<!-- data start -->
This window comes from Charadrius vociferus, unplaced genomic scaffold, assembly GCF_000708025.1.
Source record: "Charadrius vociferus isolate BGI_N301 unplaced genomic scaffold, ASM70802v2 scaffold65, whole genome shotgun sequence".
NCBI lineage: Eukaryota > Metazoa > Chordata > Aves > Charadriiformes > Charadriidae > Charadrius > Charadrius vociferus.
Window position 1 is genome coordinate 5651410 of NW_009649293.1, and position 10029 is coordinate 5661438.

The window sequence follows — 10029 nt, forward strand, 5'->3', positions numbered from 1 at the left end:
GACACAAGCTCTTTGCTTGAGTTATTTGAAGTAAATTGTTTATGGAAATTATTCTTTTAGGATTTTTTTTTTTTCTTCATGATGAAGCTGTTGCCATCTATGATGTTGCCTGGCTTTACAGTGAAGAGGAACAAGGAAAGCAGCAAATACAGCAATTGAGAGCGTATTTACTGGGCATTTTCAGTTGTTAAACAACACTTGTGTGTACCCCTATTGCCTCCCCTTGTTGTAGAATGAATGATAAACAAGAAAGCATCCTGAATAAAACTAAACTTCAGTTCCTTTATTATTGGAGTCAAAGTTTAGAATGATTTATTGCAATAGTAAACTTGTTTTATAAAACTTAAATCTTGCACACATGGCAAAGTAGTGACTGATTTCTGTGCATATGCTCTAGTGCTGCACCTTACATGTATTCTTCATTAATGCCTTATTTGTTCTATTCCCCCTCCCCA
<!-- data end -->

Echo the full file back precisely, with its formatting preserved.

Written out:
This window comes from Charadrius vociferus, unplaced genomic scaffold, assembly GCF_000708025.1.
Source record: "Charadrius vociferus isolate BGI_N301 unplaced genomic scaffold, ASM70802v2 scaffold65, whole genome shotgun sequence".
NCBI lineage: Eukaryota > Metazoa > Chordata > Aves > Charadriiformes > Charadriidae > Charadrius > Charadrius vociferus.
Window position 1 is genome coordinate 5651410 of NW_009649293.1, and position 10029 is coordinate 5661438.

The window sequence follows — 10029 nt, forward strand, 5'->3', positions numbered from 1 at the left end:
GACACAAGCTCTTTGCTTGAGTTATTTGAAGTAAATTGTTTATGGAAATTATTCTTTTAGGATTTTTTTTTTTTCTTCATGATGAAGCTGTTGCCATCTATGATGTTGCCTGGCTTTACAGTGAAGAGGAACAAGGAAAGCAGCAAATACAGCAATTGAGAGCGTATTTACTGGGCATTTTCAGTTGTTAAACAACACTTGTGTGTACCCCTATTGCCTCCCCTTGTTGTAGAATGAATGATAAACAAGAAAGCATCCTGAATAAAACTAAACTTCAGTTCCTTTATTATTGGAGTCAAAGTTTAGAATGATTTATTGCAATAGTAAACTTGTTTTATAAAACTTAAATCTTGCACACATGGCAAAGTAGTGACTGATTTCTGTGCATATGCTCTAGTGCTGCACCTTACATGTATTCTTCATTAATGCCTTATTTGTTCTATTCCCCCTCCCCA